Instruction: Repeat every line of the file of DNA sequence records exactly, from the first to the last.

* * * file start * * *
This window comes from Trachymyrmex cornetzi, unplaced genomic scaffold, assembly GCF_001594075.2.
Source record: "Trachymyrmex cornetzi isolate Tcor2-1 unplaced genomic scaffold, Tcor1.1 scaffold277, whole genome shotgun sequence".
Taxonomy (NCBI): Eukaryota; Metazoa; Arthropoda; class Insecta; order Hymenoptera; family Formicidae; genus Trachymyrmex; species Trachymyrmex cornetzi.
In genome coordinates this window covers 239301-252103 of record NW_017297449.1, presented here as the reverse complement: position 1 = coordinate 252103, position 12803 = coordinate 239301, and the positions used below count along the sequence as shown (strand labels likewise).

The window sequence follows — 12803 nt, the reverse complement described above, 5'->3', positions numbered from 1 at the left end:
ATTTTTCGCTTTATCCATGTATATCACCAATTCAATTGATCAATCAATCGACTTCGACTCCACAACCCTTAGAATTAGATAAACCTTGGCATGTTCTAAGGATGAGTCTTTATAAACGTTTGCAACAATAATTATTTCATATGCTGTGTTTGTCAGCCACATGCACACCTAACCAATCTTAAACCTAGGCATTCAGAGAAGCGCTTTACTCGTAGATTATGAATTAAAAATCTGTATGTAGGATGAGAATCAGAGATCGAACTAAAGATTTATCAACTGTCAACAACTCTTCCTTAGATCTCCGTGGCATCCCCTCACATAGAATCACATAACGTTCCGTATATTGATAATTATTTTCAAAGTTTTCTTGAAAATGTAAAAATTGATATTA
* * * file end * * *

This window comes from Trachymyrmex cornetzi, unplaced genomic scaffold, assembly GCF_001594075.2.
Source record: "Trachymyrmex cornetzi isolate Tcor2-1 unplaced genomic scaffold, Tcor1.1 scaffold277, whole genome shotgun sequence".
Taxonomy (NCBI): Eukaryota; Metazoa; Arthropoda; class Insecta; order Hymenoptera; family Formicidae; genus Trachymyrmex; species Trachymyrmex cornetzi.
In genome coordinates this window covers 239301-252103 of record NW_017297449.1, presented here as the reverse complement: position 1 = coordinate 252103, position 12803 = coordinate 239301, and the positions used below count along the sequence as shown (strand labels likewise).

The window sequence follows — 12803 nt, the reverse complement described above, 5'->3', positions numbered from 1 at the left end:
ATTTTTCGCTTTATCCATGTATATCACCAATTCAATTGATCAATCAATCGACTTCGACTCCACAACCCTTAGAATTAGATAAACCTTGGCATGTTCTAAGGATGAGTCTTTATAAACGTTTGCAACAATAATTATTTCATATGCTGTGTTTGTCAGCCACATGCACACCTAACCAATCTTAAACCTAGGCATTCAGAGAAGCGCTTTACTCGTAGATTATGAATTAAAAATCTGTATGTAGGATGAGAATCAGAGATCGAACTAAAGATTTATCAACTGTCAACAACTCTTCCTTAGATCTCCGTGGCATCCCCTCACATAGAATCACATAACGTTCCGTATATTGATAATTATTTTCAAAGTTTTCTTGAAAATGTAAAAATTGATATTA